This suit is something the Flower Children of the sixties probably never expected. For the third time since 1981, Apple Computer is being sued by the Beatles' Apple Corps for trademark infringement.
To briefly distinguish between trademarks and service-marks, a trademark is a picture, symbol or word that identifies a product. A service-mark identifies a service. Everyone knows NBC's colorful peacock feather trademark. CBS is recognizable by the open eye. And the distinctive green Granny Smith marked the Fab Four's Apple Records label. In the world of service-marks, think of the Rock of Gibraltar, which is the service-mark of Prudential insurance. And Apple Computers sells computers and computer services.
For many years, but not in recent years, the name Apple was associated with the Beatles and their record company. Apple Records was founded in 1968 by the Beatles as a tax shelter. The label still releases compilations by the Beatles, such as The Beatles Anthology. The holding company, Apple Corps, Ltd., is still in existence.
Then along came Apple computers. In 1978, Apple Corps sued Apple Computer for trademark violations. In 1981, Apple Computer settled for $80,000 and a promise to stay out of the music business.
In 1991, Apple Corps sued Apple Computer again, alleging that by adding sound to computers, the computer company was in violation of the 1981 agreement. This time Apple Computer paid $26.5 million. The computer giant agreed that although it may be involved in digital music, it would not package, sell or distribute any physical music materials, such as CDs.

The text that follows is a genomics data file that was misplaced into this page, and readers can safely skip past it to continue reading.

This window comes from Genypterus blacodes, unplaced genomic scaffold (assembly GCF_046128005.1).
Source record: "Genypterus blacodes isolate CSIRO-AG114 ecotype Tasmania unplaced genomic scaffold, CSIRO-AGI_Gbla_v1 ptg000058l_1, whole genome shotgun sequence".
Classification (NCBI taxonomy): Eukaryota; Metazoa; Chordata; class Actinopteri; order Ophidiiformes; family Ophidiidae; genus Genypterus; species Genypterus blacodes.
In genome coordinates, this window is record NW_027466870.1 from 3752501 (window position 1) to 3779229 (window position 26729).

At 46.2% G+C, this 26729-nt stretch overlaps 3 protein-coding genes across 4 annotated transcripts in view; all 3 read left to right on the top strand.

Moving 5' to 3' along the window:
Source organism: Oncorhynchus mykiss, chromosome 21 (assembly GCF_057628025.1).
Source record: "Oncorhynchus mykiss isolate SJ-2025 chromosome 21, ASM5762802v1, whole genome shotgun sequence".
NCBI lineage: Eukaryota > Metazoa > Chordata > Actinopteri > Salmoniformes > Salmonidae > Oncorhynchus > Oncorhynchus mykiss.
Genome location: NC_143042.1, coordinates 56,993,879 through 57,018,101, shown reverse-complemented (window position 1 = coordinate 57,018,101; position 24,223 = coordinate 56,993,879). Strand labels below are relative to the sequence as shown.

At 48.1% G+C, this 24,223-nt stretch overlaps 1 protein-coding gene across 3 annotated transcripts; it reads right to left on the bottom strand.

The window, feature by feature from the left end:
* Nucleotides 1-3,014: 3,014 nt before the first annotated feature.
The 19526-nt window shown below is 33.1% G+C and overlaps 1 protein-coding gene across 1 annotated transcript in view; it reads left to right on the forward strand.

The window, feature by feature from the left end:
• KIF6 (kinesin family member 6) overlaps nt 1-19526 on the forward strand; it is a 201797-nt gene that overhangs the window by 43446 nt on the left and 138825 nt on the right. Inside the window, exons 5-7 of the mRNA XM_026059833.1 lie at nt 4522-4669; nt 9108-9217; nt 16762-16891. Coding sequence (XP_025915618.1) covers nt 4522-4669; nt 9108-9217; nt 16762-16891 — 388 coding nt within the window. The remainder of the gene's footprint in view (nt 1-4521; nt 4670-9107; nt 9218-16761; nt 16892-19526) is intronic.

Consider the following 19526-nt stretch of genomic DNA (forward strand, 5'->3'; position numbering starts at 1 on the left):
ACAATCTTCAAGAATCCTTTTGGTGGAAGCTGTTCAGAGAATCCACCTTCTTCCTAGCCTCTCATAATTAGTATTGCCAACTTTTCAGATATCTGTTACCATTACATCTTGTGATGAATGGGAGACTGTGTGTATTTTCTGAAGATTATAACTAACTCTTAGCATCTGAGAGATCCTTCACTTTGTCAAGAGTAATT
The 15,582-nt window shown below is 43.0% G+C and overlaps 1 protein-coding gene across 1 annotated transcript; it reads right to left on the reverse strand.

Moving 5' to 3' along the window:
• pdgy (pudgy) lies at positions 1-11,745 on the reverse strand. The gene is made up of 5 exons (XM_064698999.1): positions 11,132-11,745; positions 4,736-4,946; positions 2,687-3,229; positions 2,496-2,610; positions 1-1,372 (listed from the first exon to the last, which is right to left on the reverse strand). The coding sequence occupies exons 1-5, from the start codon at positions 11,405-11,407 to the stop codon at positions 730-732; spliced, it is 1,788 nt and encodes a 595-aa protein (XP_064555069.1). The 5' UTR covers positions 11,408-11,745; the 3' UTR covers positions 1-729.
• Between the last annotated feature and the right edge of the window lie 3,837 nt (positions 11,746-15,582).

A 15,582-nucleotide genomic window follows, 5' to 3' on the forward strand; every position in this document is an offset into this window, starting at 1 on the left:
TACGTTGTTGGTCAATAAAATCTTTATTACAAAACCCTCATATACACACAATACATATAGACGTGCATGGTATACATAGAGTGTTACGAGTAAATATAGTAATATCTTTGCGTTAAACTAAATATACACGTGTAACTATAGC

The third lawsuit was filed in July 2003. Apple Corps alleges that the iTunes online music store violates the 1991 agreement. The looming question up for courtroom debate is whether iTunes Music Store sells physical music materials, such as CDs.
iTunes sells songs in digital format that can only be played on an Apple iPod. The songs are downloaded, so the only physical material involved is the software. One legal analyst commented that the use of software to distribute music seems to be within Apple Computers' rights under the 1991 agreement. After all, Apple is not selling CDs.
In most trademark disputes, liability is often limited to profits derived from violations. In this case, Apple's online iTunes is barely profitable. From every 99 cents Apple gets from a single download, 65 cents goes straight to the record label. Another 25 cents goes to distribution costs. So Apple only makes a few paltry cents on each download, surely no great profit. But Apple persists because it is selling iPods. Each $499 iPod nets around $175 in profit.
There is lots of speculation about the outcome of this latest dispute. Some analysts believe it may bring the biggest settlement anywhere in legal history outside of a class action suit. After all, Apple has tied its future to the iPod and tightly bundled it with iTunes. Some predict the suit could result in Apple Corps becoming a major share holder in Apple Computer, possibly with Paul McCartney as a board member.
Another possibility is that the court will order Apple Computer to remove its trademark from iTunes and iPods and set up a new company to sell them. Apple is already preparing for that.
For anyone who has ever searched for "Hey Jude" or any other Beatles hit in the iTunes catalog, don't expect to find it. That's because Apple Corps is wary about the effect of technology on royalties. But who knows? Maybe the rights to those songs will become available as part of the settlement, particularly if Sir Paul sits on Apple's board.
Interestingly, the judge hearing this case has confessed to being an iPod user. So far, neither party has asked him to step down. In the meantime, we'll just have to wait and see which port this legal yellow submarine anchors in.